Jesus’ Long-Range Vision

Jesus has a vision for you. Did you know that? Right now today, he sees you sometime in the future seated next to him on his heavenly throne. You and I may not always be able to keep that vision — that long-range victory — in mind.

But it never leaves Jesus’ mind.

First of all, it never leaves Jesus’ mind because he himself experienced the thrill of that victory. Following the agony of the cross, God the Father raised his Son from the dead and seated him at this right hand on his throne.

Jesus wants you and me to experience that same eternal thrill. That’s why he is unafraid to do whatever it takes to keep us on track to receive our crown of victory. If it means rebuking and disciplining us, well, that’s OK. If it means calling us out, and urging us to make a U-Turn, that’s what he’ll do.

Jesus is the very best of coaches. He is outside the door of our heart, knocking and wanting to be invited in. He can’t do anything for us as long as we keep the door locked and barred. But if we hear his voice, the good news he speaks to us will transform our hearts and remold our minds. And it will impel us to open the door to him.

That good news of the cross and the empty tomb is the power for our salvation from sin, death and the power of the devil. His voice — the gospel — is the power to fully restore our sin-broken relationship with God. Through Jesus, our connection will be so thoroughly restored, so completely reconciled, that we will sit down and eat dinner with Jesus.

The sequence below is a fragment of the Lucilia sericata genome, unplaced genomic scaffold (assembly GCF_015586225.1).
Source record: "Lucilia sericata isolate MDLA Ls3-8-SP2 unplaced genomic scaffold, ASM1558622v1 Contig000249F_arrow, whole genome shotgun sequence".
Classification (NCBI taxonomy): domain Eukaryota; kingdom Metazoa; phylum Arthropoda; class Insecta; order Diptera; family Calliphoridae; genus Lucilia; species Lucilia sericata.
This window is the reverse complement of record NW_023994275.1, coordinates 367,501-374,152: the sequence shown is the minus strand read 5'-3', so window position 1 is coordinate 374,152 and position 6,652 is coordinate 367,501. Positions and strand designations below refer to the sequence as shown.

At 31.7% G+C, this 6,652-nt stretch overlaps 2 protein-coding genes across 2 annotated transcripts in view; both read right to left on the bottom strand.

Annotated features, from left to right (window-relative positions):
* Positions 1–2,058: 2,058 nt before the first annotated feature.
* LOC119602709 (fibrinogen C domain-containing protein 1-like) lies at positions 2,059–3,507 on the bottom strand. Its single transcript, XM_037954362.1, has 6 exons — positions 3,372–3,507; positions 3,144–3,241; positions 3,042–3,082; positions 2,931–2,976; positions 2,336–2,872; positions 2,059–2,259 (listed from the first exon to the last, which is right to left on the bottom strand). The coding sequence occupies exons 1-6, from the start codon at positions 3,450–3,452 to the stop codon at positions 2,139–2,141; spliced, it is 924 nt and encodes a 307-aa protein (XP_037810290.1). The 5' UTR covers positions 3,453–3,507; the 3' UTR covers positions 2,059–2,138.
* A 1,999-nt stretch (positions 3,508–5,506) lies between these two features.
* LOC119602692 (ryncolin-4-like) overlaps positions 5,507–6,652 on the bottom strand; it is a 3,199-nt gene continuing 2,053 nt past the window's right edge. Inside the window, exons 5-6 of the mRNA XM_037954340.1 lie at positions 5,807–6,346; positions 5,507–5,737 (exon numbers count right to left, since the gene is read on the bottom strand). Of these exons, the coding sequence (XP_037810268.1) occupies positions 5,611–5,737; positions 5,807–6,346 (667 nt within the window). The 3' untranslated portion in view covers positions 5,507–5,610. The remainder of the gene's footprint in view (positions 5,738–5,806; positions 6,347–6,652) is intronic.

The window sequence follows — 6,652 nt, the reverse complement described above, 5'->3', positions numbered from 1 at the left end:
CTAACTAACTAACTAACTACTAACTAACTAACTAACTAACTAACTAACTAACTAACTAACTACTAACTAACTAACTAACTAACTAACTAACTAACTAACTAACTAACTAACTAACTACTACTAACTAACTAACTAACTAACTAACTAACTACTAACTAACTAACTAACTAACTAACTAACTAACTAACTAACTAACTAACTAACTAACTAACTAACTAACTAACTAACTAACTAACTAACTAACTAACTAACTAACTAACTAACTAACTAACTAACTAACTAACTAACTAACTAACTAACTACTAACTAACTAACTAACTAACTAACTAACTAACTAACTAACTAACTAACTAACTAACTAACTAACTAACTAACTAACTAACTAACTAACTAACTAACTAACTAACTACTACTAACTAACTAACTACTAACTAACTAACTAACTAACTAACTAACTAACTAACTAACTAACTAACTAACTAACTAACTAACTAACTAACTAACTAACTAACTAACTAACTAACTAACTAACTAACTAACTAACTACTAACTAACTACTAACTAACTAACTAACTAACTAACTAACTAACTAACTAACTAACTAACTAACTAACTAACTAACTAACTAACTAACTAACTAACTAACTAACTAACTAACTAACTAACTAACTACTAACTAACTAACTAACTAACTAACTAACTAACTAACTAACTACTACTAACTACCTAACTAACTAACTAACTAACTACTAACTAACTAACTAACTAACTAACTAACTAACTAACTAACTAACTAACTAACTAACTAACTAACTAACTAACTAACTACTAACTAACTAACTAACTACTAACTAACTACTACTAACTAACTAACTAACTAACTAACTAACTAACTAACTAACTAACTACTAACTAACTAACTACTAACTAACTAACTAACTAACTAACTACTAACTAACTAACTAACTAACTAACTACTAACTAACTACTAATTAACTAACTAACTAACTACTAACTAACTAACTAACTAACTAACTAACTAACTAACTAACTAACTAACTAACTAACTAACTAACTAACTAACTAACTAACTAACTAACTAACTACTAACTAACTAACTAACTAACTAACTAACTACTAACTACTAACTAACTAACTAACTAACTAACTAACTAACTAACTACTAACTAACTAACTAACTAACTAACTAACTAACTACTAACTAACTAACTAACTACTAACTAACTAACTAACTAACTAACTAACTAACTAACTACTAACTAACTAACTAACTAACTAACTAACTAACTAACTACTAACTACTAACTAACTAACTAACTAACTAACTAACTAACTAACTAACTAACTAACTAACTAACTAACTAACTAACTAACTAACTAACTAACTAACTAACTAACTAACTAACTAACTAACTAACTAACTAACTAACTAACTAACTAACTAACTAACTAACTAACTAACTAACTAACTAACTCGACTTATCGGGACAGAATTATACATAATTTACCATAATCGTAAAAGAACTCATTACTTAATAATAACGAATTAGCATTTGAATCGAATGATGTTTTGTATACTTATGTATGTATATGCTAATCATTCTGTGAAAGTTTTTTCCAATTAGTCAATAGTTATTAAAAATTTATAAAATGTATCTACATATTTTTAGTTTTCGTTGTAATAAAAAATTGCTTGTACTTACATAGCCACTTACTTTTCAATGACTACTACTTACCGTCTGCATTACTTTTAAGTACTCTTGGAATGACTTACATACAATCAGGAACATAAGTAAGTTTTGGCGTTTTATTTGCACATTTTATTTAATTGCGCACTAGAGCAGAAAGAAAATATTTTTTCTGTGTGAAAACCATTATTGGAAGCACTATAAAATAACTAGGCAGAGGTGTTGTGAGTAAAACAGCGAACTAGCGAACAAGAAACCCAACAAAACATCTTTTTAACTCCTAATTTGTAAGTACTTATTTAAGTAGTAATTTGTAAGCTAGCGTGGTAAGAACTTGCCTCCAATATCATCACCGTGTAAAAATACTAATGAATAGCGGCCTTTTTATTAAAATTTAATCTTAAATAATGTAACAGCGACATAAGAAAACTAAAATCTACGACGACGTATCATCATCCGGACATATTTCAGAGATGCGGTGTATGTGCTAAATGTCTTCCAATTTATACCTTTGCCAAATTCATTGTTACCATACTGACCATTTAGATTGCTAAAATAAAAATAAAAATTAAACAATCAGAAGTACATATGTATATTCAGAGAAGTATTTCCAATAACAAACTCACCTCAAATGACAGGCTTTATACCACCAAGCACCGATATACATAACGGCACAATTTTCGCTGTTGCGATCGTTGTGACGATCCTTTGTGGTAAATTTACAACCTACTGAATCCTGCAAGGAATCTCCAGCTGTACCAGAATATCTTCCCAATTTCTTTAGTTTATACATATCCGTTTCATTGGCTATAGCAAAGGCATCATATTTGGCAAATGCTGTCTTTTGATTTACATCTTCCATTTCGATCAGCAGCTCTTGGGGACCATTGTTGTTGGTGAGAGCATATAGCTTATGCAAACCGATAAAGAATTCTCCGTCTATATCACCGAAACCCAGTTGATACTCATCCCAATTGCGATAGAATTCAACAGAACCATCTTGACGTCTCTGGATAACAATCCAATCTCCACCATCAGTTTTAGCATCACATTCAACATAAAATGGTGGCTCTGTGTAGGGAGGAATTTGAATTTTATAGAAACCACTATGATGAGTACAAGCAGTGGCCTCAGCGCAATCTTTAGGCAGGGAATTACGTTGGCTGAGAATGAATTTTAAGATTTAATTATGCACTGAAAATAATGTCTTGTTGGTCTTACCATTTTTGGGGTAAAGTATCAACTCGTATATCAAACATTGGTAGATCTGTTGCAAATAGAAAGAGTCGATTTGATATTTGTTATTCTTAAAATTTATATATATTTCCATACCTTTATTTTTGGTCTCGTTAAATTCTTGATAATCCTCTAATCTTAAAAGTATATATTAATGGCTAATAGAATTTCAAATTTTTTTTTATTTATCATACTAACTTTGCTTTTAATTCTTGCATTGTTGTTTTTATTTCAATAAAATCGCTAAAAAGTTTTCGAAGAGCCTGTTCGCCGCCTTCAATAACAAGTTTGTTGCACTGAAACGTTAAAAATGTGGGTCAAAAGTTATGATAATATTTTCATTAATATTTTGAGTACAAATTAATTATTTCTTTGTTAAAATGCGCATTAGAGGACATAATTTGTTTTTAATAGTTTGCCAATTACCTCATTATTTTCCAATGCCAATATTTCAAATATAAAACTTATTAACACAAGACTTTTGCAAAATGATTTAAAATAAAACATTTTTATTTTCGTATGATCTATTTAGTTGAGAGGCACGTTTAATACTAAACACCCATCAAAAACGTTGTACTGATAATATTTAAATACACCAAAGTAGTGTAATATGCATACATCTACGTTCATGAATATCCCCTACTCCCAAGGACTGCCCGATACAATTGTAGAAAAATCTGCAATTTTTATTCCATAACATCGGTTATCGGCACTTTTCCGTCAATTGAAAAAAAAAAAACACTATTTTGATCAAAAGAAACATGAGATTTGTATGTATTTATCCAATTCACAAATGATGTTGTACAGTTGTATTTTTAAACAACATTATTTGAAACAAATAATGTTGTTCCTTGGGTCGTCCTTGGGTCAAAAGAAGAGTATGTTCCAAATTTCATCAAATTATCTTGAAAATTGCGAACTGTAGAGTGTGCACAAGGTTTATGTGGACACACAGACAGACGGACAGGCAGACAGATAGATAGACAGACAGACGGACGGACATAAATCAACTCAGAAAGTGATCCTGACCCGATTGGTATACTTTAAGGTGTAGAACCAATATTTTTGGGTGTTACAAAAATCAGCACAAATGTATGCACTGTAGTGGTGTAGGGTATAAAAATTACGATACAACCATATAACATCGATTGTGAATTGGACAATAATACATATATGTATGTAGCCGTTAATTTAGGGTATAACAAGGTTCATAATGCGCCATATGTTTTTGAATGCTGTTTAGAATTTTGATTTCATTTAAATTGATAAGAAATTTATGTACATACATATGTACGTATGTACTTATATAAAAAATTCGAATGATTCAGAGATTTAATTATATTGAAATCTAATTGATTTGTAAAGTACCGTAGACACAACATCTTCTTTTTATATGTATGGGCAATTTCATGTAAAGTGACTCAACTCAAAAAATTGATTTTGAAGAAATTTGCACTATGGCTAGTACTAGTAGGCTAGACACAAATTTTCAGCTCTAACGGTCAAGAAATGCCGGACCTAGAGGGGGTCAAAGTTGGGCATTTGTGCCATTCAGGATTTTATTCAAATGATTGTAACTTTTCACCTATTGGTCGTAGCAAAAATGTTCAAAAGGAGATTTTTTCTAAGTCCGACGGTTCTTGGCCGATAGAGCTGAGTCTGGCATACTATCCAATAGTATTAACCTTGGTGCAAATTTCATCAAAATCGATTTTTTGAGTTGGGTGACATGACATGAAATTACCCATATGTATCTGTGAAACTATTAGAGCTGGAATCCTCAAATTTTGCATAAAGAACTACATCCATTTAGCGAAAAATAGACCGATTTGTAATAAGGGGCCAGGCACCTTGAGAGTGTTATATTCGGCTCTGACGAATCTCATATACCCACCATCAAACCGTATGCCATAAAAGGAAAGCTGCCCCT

So if you feel like you may be under God’s discipline right now, rejoice! It means God loves you. It means he wants to eat with you at the heavenly banquet. It means he wants you to sit next to him on his throne, and share his power and authority forever.

That’s his vision. And he is not about to give up on it. Or give up on you.

“Those whom I love I rebuke and discipline. So be earnest and repent. Here I am! I stand at the door and knock. If anyone hears my voice and opens the door, I will come in and eat with that person, and they with me.

To the one who is victorious, I will give the right to sit with me on my throne, just as I was victorious and sat down with my Father on his throne. Whoever has ears, let them hear what the Spirit says to the churches.” (Revelation 3:19-22, NIV).

Lord, I want to receive the victory you’ve envisioned for me. Grant me a repentant heart, and faith in your redemptive authority. By nature, I have no power or desire to open the door of my heart to you. So, please change me. Transform my cold, dead heart into a heart of flesh, so that I may trust you as my Savior, and one day take my seat alongside you in heaven.

Our Bible reading for Saturday, December 12, is Esther 2:19 – 5:14, Revelation 3:7-22 and Psalm 141:1-10.